Sometimes, it would just be the title of the song, and it could be the concept. So, "Mycelium" was mushroom-based, or whatever. Or it could be lava. It's as simple as writing whatever you feel represents that song title. We just had a big Google Doc going, and we'd all write our verse. And then when it came to Stu recording the vocals, he would just chop and change and create. If there was any linear narrative, or whatever it would be, he would formulate and distill it into what would work for the song.
It was a really fun way to write. It almost felt like the stakes were lowered a lot more because you didn't have to take into consideration what [the other members wrote]; you could just write whatever you felt about the song.
That meant that the songs took on a slightly different compositional kind of feel that you would never [engender yourself]. Because six of us had contributed lyrics, it became its own kind of beast. We work quickly anyway, but it meant that it happened extra-fast.
Once readers and listeners absorb Ice, Death, Planets, Lungs, what can they expect from Laminated Denim and Changes?
Laminated Denim is the same process in terms of long-form jams; they were kind of whittled down into these two 15-minute songs. It might be my favorite of the two — a proggy, kraut-y and extremely melodic-sounding album.
Changes is completely different. That album had kind of existed since 2017 — a lot of those songs were kicking around in various iterations for a while. We'd done session recording at the studio, but it just wasn't quite there yet.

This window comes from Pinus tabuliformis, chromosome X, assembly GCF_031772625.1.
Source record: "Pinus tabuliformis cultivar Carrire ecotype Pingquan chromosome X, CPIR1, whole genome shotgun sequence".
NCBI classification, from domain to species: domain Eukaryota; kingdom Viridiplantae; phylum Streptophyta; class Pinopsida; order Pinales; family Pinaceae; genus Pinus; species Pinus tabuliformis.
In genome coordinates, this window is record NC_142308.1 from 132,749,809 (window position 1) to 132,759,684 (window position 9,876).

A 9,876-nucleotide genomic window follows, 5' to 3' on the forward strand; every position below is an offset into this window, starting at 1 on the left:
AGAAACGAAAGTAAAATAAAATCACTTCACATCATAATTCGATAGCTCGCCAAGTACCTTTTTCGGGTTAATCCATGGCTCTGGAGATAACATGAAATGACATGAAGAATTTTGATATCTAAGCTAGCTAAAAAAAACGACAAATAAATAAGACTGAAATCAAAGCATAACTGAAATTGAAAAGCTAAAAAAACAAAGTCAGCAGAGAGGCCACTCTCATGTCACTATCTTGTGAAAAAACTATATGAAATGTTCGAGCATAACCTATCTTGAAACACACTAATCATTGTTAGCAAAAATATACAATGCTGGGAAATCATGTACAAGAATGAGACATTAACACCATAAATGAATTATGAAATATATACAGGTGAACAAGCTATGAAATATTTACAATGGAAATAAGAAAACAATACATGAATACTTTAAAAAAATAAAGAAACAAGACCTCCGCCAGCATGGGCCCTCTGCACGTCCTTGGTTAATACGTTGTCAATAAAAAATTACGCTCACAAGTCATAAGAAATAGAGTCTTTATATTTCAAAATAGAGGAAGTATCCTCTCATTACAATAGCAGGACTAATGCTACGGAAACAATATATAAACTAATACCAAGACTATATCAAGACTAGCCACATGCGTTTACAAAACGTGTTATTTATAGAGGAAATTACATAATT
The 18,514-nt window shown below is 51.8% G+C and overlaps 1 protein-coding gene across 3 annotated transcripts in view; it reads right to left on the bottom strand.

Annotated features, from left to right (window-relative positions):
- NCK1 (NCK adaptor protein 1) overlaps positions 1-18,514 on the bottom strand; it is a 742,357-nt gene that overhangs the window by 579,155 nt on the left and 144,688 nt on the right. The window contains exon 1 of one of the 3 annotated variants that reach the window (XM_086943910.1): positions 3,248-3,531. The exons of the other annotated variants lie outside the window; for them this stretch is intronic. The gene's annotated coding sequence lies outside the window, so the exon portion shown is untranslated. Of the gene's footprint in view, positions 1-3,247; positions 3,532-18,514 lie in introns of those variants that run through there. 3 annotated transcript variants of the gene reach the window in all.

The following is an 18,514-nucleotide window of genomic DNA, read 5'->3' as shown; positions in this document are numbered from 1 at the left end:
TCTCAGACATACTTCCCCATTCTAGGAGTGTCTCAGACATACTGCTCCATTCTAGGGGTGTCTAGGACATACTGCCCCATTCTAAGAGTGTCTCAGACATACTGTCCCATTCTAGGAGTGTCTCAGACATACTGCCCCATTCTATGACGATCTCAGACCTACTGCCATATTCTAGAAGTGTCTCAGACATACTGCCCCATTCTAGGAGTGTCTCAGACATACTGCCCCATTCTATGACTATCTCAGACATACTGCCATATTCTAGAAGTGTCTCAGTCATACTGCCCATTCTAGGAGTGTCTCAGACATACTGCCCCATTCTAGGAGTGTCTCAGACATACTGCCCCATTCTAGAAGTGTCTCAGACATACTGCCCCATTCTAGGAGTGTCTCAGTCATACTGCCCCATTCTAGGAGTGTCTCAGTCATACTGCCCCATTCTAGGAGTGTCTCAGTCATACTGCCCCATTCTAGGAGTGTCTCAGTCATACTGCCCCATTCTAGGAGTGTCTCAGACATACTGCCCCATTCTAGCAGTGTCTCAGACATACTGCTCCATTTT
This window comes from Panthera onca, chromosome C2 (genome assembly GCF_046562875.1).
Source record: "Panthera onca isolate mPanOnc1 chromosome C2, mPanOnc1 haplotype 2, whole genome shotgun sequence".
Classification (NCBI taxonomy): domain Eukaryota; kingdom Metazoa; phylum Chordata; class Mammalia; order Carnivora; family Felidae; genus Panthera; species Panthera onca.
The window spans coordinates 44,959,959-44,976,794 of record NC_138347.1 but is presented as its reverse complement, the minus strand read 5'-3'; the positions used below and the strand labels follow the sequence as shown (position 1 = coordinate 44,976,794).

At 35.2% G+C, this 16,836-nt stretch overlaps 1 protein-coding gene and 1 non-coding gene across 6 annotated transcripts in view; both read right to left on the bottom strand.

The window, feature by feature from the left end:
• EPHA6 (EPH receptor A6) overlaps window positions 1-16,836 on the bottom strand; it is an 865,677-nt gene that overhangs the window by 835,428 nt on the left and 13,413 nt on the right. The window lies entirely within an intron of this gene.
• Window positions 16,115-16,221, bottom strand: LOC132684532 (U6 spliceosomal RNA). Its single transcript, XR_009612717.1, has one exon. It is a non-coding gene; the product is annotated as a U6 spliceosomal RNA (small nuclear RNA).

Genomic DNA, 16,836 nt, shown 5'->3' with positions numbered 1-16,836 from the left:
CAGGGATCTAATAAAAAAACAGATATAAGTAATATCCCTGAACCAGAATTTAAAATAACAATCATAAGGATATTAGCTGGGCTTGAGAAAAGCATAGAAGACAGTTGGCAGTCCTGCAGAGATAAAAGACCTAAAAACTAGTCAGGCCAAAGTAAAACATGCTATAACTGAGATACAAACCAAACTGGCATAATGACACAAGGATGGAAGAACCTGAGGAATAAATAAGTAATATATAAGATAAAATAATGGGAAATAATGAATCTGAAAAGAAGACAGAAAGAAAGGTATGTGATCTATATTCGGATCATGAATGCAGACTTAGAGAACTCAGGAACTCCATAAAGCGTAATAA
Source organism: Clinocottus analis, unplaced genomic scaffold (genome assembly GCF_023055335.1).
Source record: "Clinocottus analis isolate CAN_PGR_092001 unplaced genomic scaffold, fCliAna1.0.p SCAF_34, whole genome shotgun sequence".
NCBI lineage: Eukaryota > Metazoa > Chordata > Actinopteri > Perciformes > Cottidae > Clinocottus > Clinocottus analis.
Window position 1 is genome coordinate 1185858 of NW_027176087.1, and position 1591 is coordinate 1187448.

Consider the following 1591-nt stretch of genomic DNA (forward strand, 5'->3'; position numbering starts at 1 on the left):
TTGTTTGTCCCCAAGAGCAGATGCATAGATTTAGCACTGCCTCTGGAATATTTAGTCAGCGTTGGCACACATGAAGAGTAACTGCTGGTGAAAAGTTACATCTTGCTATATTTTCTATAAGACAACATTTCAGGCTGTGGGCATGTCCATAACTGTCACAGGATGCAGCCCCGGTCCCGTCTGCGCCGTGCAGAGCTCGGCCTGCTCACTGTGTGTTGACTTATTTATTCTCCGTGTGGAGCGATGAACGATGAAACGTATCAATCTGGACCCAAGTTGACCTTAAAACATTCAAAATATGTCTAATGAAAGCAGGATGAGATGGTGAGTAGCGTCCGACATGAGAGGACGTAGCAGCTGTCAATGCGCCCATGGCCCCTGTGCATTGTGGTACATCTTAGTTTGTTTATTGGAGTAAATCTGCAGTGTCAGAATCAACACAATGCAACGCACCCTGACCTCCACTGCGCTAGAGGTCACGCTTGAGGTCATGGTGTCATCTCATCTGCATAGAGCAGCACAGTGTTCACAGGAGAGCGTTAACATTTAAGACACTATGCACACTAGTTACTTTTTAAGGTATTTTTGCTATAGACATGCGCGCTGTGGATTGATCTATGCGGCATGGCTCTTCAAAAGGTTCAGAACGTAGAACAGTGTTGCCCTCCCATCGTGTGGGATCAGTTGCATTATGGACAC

So, it was put in the background for five or six years. We took that time away from it, and maybe we've become slightly more proficient as musicians. It did require that little bit of extra theoretical understanding, on a musical level.
We essentially just opened up the sessions, and while we were on the road, we just kind of overdubbed and contributed to it. It didn't need much to get it done, but it did need this extra gestational time to mature, or something like that.
Changes is really proggy, and it taps into some art-house moments. It has R&B; it taps into some jazzy, fusion, Afro vibes; it has some hyperpop electronic things going on. The lynchpin it has is that oscillating, modal kind of thing we're doing. It carries through the whole album.
A really strong sense of melodic motif infiltrates most of the album. It has a really strong melodic identity, I think.
It's been a decade since your debut album, 2012's 12 Bar Bruise. How would you summarize how the band's matured since then? How's the mood in the camp?
The mood is amazing. I think it's probably the greatest it's ever been, which is amazing.
After the pandemic, having not played for so long, we had a member leave the band, and started our own label thing… The pandemic is crap in so many ways, but it did facilitate this downtime for everyone to sort out a lot of stuff.
We had been working constantly for the last eight years prior to the pandemic. And then, coming back out this year, we've had a bunch of time on the road. The whole dynamic was so great, and leading up to us being away this year, I was like, "This year's going to be amazing. It's going to translate onto the road."
Yeah, this year's been so good for us. We're playing amazingly well together. Every show is kind of different. Often, the touring side of things is bittersweet sometimes — having to be away from home for so long. But this year, we just can't get enough. The shows are just great, and we can foresee further evolution and development with all of us moving forward.
So, it's been an exciting time — and we're all just best friends hanging out, really.
Before I let you go, I've got to ask you about the King Gizzard album that hit me the hardest — 2019's Infest the Rat's Nest. It was such a beautiful, loving, cheeky tribute to '80s thrash metal — and so accurate. What was it like making that one?
As you say, it was an homage to heavy music. Me, Stu and Michael made that one. Cookie and Ambrose were overseas with their other band, touring. So, that was a little self-indulgent experiment that was made really quickly, but so deeply fun to make.